The seven year limit refers only to credit reporting not to when they can sue. That depends a) on your state; b) the nature of your debt. Whatever it is, it almost certainly is not 7 years. See http://www.fair-debt-collection.com/SOL-by-State.html for specifics.
posted by TheRaven at 5:59 PM on February 20, 2007


Thanks guys, all of this has been inspired by the fact that I HAVE gotten my free credit reports and I have begun correcting issues and asking the credit agencies to verify every negative charge, just to see if any of it comes back clean. I know things aren't ruined, but my score right now is 500 = "Very Poor." I have not made any payments and I have not ever spoken with any of the creditors. I know I owe this money, and I don't want a free ride, I just want to know what my best options are.

More info: All of the bad accounts are closed by the creditors and all of my student loans are in good standing/paid to current.
posted by idledebonair at 6:14 PM on February 20, 2007


idledebonair, I'll see if I can find any past entries at my site about this issue. I can't recall ever having written about it, but maybe I have. Also, if you're interested, we can ask my readers. They're a knowledgeable bunch. Drop me a line (e-mail in profile) if this appeals to you. I'd be willing to run the question tomorrow morning, if you want.
posted by jdroth at 6:16 PM on February 20, 2007


@jdroth: That IS a little harsh actually, and doesn't the fact that I'm seeking answers show that I'm willing and ready to take this on as my responsibility? I know that only *I* ruined my credit, but what am I going to do at the time, say, "No, Dad, I won't do that, because I have a sneaking suspicion that you will not be true to your word?" My parents DID screw me over, and I'm out there now, working two jobs, not spending money, not buying anything, living as boringly and cheaply as possible in order to tackle this. Other than that, I really do appreciate your advice, so keep it coming, jdroth.
posted by idledebonair at 6:25 PM on February 20, 2007


doesn't the fact that I'm seeking answers show that I'm willing and ready to take this on as my responsibility?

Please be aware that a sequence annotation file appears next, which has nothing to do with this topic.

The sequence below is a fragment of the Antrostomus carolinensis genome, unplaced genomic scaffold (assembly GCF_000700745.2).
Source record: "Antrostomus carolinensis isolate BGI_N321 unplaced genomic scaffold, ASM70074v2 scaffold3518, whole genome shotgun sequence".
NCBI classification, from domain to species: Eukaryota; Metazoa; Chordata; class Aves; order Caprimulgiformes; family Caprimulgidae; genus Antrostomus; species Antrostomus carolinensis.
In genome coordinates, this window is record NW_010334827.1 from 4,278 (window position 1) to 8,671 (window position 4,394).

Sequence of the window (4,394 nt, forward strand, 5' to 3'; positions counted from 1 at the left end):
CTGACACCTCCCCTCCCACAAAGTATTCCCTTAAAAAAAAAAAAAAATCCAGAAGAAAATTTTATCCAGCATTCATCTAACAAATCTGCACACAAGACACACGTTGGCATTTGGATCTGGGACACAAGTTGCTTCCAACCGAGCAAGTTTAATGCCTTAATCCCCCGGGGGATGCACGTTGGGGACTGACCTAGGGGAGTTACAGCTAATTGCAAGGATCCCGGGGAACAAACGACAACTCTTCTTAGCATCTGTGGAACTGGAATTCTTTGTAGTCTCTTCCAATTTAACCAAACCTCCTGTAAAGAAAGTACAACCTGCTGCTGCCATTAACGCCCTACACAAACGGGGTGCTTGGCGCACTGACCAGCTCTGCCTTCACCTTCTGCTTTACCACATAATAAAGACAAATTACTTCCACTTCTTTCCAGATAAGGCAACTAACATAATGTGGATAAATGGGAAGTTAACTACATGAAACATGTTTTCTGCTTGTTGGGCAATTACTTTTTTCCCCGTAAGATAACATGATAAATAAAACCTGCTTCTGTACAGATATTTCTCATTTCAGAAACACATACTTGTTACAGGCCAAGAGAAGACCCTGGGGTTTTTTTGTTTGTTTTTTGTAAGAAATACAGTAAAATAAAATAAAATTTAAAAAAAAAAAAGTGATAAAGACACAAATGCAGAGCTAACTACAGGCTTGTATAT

Absolutely. That's why I tried to preface it with the fact I wasn't trying to lecture, but to offer advice. Unfortunately, it's one of those things that would come across best in person. It's difficult for me to convey what I want to convey someplace like AskMe. But I tried! Let's see if my readers can offer some other ideas.
posted by jdroth at 7:09 PM on February 20, 2007


Frankly, it seems a little unlikely that a card issuer or agency would just let a $5000 debt go. Couple of possibilities:

--They may not know where you are. Requesting a credit report using your current address might tell them. You might want to try requesting your credit report copy online using your social security number and your address from 7 years ago when the events happened.

--They may have gotten a court judgment against you, and you weren't served, or you were and didn't pay attention. A judgment is a public record, and the 7-year reporting period IIRC would be from the date of the judgment. In this situation, if they suddenly know where you are, and in particular where you work, they could theoretically garnish your wages, take money from your bank account, etc.

--Or, they've done the somewhat unlikely and given up, in which case you're probably just a year or two from having the items age off of your report, and you'll be clear.

--Another possibility that we can't tell from your initial post: you may have several smaller debts spread among several cards. If so, it's more likely for any individual smaller bad debt to have been written off, and more likely that you might be closer to being able to put the whole thing behind you.

(Me, not a lawyer, but have collected on bad debts/checks before, and I've reviewed thousands of credit reports in the past.)
posted by gimonca at 9:14 PM on February 20, 2007


You said, "I HAVE gotten my free credit reports" and "my score right now is 500 = "Very Poor." "

I think you may have enrolled in a free trial for a credit monitoring service. The Free Annual Credit Report doesn't reveal your credit score, only the information reported (last I checked).

The website freecreditreport.com includes small print:

"ConsumerInfo.com and Freecreditreport.com are not affiliated with the annual free credit report program. Under a new Federal law, you have the right to receive a free copy of your credit report once every 12 months from each of the three nationwide consumer reporting companies. To request your free annual report under that law, you must go to www.annualcreditreport.com."
posted by reeddavid at 10:21 PM on February 20, 2007


The Free Annual Credit Report doesn't reveal your credit score, only the information reported (last I checked).